with integer N := Max(1, 3, 5, 2, -1)

Signal-to-noise: If you put the XL code side by side with a definition of Maximum as a mathematician would write it, there is not much syntactic or semantic information in the XL code which is irrelevant. There is some noise left: the name C, the fact that you can assign to a boolean (as opposed to "it is a boolean"), and argument passing / value return semantics (for instance, you might "run out of stack space" by calling this Max function).

Bandwidth: The concept above works directly for any type which has a < operator. Since XL lets you define and overload operators easily, this code covers a lot of the application space. For text, it would be possible to define the < operator in a few different ways depending on the locale and character representation. However, there are still cases that are important for the mathematician or programmer, but not covered correctly by this implementation (at least not without additional code). For instance, if you take the "maximum of an array", you probably expect the largest element of that array, not the array itself.

Conclusion: by consciously not using an OO approach, we can now represent something that is much closer to the original application concept. The dependency of Max on an order between elements is explicit (as defined by the ordered type). The implemented Max function can be used with data of any ordered type, and for any non-zero number of arguments. There is no artificial complexity like a class, a "private member", problems with the initial conditions, or other implementation difficulties that resulted from a bad initial design choice. But remember: The XL implementation is still only a representation of the concept, not the concept itself!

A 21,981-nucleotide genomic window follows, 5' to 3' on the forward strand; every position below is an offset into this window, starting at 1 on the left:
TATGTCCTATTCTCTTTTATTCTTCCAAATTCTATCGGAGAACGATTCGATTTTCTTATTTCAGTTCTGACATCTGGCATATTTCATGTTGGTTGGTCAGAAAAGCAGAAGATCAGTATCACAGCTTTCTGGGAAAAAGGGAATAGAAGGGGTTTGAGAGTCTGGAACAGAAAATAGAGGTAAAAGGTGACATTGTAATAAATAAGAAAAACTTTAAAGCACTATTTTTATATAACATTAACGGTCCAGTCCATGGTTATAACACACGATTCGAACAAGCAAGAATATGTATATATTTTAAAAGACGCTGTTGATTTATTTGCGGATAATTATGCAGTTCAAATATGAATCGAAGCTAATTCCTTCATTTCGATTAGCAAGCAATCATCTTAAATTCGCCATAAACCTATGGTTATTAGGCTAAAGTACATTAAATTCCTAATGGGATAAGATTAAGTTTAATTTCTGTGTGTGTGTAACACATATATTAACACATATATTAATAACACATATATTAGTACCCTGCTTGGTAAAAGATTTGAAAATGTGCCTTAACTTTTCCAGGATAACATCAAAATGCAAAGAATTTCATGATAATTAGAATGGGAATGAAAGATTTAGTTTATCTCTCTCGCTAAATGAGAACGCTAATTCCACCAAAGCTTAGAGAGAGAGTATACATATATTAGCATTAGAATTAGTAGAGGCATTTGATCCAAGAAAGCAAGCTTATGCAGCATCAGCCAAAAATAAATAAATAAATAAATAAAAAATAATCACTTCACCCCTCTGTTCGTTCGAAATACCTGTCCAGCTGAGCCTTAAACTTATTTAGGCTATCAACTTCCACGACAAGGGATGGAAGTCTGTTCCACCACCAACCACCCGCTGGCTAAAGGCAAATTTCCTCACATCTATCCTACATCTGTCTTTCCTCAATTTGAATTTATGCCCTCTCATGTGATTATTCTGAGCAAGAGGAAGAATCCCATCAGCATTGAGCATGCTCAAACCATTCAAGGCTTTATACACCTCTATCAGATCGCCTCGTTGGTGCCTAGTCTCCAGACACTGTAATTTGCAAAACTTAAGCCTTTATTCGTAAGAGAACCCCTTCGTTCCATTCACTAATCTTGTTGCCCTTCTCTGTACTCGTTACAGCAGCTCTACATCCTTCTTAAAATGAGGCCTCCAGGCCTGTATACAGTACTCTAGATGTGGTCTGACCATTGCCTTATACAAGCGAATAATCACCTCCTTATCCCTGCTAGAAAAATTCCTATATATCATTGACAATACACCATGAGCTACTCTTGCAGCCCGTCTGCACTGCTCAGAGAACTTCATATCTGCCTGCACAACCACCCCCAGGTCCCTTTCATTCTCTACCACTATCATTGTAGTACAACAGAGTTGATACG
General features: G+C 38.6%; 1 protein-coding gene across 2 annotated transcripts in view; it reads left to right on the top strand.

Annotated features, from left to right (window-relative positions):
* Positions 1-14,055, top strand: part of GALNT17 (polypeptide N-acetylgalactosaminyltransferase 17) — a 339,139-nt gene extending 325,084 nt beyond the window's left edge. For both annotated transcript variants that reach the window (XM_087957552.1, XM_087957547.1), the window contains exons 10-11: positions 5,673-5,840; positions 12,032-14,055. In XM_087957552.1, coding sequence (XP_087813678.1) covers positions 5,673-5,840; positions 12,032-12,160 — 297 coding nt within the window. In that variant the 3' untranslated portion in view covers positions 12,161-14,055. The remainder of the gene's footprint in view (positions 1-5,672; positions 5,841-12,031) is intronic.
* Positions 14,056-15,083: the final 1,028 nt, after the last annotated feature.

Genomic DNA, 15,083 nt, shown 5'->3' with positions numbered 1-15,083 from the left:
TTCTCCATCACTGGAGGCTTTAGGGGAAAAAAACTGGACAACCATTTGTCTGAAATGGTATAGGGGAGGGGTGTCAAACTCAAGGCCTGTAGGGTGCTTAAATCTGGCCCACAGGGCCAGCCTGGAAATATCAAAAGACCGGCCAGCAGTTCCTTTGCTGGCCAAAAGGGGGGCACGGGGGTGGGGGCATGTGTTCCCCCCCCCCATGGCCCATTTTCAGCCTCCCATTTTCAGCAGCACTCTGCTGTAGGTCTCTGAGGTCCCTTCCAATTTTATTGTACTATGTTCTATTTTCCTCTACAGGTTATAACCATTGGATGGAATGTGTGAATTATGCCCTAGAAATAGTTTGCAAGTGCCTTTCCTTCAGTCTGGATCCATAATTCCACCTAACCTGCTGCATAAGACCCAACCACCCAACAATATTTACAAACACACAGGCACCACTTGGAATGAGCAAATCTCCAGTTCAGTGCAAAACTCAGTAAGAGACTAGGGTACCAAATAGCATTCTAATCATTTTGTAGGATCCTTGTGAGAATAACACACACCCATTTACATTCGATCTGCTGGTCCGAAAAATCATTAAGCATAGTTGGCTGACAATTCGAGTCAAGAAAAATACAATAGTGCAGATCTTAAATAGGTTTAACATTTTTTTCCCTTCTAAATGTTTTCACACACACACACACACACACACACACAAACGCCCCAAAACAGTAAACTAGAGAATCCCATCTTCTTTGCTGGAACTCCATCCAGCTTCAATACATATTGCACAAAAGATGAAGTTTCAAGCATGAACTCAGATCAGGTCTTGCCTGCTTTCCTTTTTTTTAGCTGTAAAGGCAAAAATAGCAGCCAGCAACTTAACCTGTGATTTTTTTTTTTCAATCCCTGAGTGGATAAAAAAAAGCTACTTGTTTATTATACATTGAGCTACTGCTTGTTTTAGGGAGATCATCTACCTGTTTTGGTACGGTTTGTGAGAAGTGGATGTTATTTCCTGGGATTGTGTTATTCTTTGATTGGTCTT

FAQ: Are you trying to start a language war between Java and XL? In its current state, that's a war that XL would certainly lose, because it still lacks much more essential features. By the time XL has garbage collection, a decent class library, serialization and database access, Java might have variable argument lists and generics... The point of this exercise is rather to show how concept programming is not object-oriented design, but rather something that helps you qualify and quantify OO benefits (or lack thereof) depending on the context.

Should I avoid objects, then?

Of course, you should not avoid objects. In many cases, objects are one of the most natural representations in code of the application concept. But objects are not a panacea either. Use objects where they make sense (often), use something else where they don't. And then, you will be applying the key rule of concept programming: Your code should represent the application concepts.

Copyright Christophe de Dinechin
First published Feb 17, 2000
Version 1.4 (updated 2002/12/07 16:32:57)